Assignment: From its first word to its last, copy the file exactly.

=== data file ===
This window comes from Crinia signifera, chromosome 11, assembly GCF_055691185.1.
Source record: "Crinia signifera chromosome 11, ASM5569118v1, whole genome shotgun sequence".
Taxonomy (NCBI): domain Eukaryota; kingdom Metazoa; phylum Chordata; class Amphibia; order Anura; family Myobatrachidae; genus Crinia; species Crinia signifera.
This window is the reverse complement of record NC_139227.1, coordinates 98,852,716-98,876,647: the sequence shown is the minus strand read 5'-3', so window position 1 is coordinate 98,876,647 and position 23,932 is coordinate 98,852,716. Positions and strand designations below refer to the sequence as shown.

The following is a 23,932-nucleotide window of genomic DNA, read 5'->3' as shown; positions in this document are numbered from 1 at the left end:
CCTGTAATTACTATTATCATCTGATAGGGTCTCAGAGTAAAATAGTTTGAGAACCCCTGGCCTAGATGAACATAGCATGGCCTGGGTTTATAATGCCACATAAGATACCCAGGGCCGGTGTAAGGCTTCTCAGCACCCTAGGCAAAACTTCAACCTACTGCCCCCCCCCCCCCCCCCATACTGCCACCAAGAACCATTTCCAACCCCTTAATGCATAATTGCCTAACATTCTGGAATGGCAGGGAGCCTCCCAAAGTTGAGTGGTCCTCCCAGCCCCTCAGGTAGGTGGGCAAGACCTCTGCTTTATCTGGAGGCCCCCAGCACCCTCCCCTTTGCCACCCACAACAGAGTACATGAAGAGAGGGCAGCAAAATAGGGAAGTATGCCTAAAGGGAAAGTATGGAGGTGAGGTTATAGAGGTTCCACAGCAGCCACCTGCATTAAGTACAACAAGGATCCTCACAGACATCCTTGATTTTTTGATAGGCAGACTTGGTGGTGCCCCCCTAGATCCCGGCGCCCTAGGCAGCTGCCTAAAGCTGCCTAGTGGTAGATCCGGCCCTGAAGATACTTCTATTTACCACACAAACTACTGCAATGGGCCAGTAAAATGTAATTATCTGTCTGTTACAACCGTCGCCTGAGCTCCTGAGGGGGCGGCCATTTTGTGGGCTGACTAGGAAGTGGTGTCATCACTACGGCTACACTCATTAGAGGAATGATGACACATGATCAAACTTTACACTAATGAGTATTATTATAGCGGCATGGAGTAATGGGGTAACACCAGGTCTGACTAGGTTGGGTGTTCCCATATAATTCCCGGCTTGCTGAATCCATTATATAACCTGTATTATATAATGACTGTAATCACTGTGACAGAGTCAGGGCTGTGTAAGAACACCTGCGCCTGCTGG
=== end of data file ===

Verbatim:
This window comes from Crinia signifera, chromosome 11, assembly GCF_055691185.1.
Source record: "Crinia signifera chromosome 11, ASM5569118v1, whole genome shotgun sequence".
Taxonomy (NCBI): domain Eukaryota; kingdom Metazoa; phylum Chordata; class Amphibia; order Anura; family Myobatrachidae; genus Crinia; species Crinia signifera.
This window is the reverse complement of record NC_139227.1, coordinates 98,852,716-98,876,647: the sequence shown is the minus strand read 5'-3', so window position 1 is coordinate 98,876,647 and position 23,932 is coordinate 98,852,716. Positions and strand designations below refer to the sequence as shown.

The following is a 23,932-nucleotide window of genomic DNA, read 5'->3' as shown; positions in this document are numbered from 1 at the left end:
CCTGTAATTACTATTATCATCTGATAGGGTCTCAGAGTAAAATAGTTTGAGAACCCCTGGCCTAGATGAACATAGCATGGCCTGGGTTTATAATGCCACATAAGATACCCAGGGCCGGTGTAAGGCTTCTCAGCACCCTAGGCAAAACTTCAACCTACTGCCCCCCCCCCCCCCCCCATACTGCCACCAAGAACCATTTCCAACCCCTTAATGCATAATTGCCTAACATTCTGGAATGGCAGGGAGCCTCCCAAAGTTGAGTGGTCCTCCCAGCCCCTCAGGTAGGTGGGCAAGACCTCTGCTTTATCTGGAGGCCCCCAGCACCCTCCCCTTTGCCACCCACAACAGAGTACATGAAGAGAGGGCAGCAAAATAGGGAAGTATGCCTAAAGGGAAAGTATGGAGGTGAGGTTATAGAGGTTCCACAGCAGCCACCTGCATTAAGTACAACAAGGATCCTCACAGACATCCTTGATTTTTTGATAGGCAGACTTGGTGGTGCCCCCCTAGATCCCGGCGCCCTAGGCAGCTGCCTAAAGCTGCCTAGTGGTAGATCCGGCCCTGAAGATACTTCTATTTACCACACAAACTACTGCAATGGGCCAGTAAAATGTAATTATCTGTCTGTTACAACCGTCGCCTGAGCTCCTGAGGGGGCGGCCATTTTGTGGGCTGACTAGGAAGTGGTGTCATCACTACGGCTACACTCATTAGAGGAATGATGACACATGATCAAACTTTACACTAATGAGTATTATTATAGCGGCATGGAGTAATGGGGTAACACCAGGTCTGACTAGGTTGGGTGTTCCCATATAATTCCCGGCTTGCTGAATCCATTATATAACCTGTATTATATAATGACTGTAATCACTGTGACAGAGTCAGGGCTGTGTAAGAACACCTGCGCCTGCTGG